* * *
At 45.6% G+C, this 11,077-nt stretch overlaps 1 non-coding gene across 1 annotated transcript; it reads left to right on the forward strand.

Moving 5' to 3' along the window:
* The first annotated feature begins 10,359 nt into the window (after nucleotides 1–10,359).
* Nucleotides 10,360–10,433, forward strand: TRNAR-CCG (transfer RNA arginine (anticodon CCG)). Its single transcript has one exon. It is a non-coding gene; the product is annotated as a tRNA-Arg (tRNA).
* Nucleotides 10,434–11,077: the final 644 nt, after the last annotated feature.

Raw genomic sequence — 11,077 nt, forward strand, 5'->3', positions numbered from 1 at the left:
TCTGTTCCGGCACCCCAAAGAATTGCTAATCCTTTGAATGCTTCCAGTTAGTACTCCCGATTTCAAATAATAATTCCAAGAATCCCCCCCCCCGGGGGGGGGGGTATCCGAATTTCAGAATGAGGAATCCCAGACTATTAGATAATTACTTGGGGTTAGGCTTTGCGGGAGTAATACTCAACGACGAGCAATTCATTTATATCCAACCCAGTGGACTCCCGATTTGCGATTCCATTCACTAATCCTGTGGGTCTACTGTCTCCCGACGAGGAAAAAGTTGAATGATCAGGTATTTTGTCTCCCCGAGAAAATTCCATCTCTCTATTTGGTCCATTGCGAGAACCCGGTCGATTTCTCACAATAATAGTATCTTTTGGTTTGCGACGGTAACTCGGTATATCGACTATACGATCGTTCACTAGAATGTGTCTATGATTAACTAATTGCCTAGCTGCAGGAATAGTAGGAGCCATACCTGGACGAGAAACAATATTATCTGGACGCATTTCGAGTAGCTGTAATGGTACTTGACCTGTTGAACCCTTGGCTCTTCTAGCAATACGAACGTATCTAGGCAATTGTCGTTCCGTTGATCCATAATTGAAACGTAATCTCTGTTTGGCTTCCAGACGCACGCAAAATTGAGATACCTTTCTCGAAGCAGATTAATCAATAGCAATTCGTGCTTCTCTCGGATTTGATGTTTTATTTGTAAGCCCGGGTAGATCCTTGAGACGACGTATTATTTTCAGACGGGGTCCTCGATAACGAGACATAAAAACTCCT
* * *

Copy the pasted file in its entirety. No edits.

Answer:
At 45.6% G+C, this 11,077-nt stretch overlaps 1 non-coding gene across 1 annotated transcript; it reads left to right on the forward strand.

Moving 5' to 3' along the window:
* The first annotated feature begins 10,359 nt into the window (after nucleotides 1–10,359).
* Nucleotides 10,360–10,433, forward strand: TRNAR-CCG (transfer RNA arginine (anticodon CCG)). Its single transcript has one exon. It is a non-coding gene; the product is annotated as a tRNA-Arg (tRNA).
* Nucleotides 10,434–11,077: the final 644 nt, after the last annotated feature.

Raw genomic sequence — 11,077 nt, forward strand, 5'->3', positions numbered from 1 at the left:
TCTGTTCCGGCACCCCAAAGAATTGCTAATCCTTTGAATGCTTCCAGTTAGTACTCCCGATTTCAAATAATAATTCCAAGAATCCCCCCCCCCGGGGGGGGGGGTATCCGAATTTCAGAATGAGGAATCCCAGACTATTAGATAATTACTTGGGGTTAGGCTTTGCGGGAGTAATACTCAACGACGAGCAATTCATTTATATCCAACCCAGTGGACTCCCGATTTGCGATTCCATTCACTAATCCTGTGGGTCTACTGTCTCCCGACGAGGAAAAAGTTGAATGATCAGGTATTTTGTCTCCCCGAGAAAATTCCATCTCTCTATTTGGTCCATTGCGAGAACCCGGTCGATTTCTCACAATAATAGTATCTTTTGGTTTGCGACGGTAACTCGGTATATCGACTATACGATCGTTCACTAGAATGTGTCTATGATTAACTAATTGCCTAGCTGCAGGAATAGTAGGAGCCATACCTGGACGAGAAACAATATTATCTGGACGCATTTCGAGTAGCTGTAATGGTACTTGACCTGTTGAACCCTTGGCTCTTCTAGCAATACGAACGTATCTAGGCAATTGTCGTTCCGTTGATCCATAATTGAAACGTAATCTCTGTTTGGCTTCCAGACGCACGCAAAATTGAGATACCTTTCTCGAAGCAGATTAATCAATAGCAATTCGTGCTTCTCTCGGATTTGATGTTTTATTTGTAAGCCCGGGTAGATCCTTGAGACGACGTATTATTTTCAGACGGGGTCCTCGATAACGAGACATAAAAACTCCT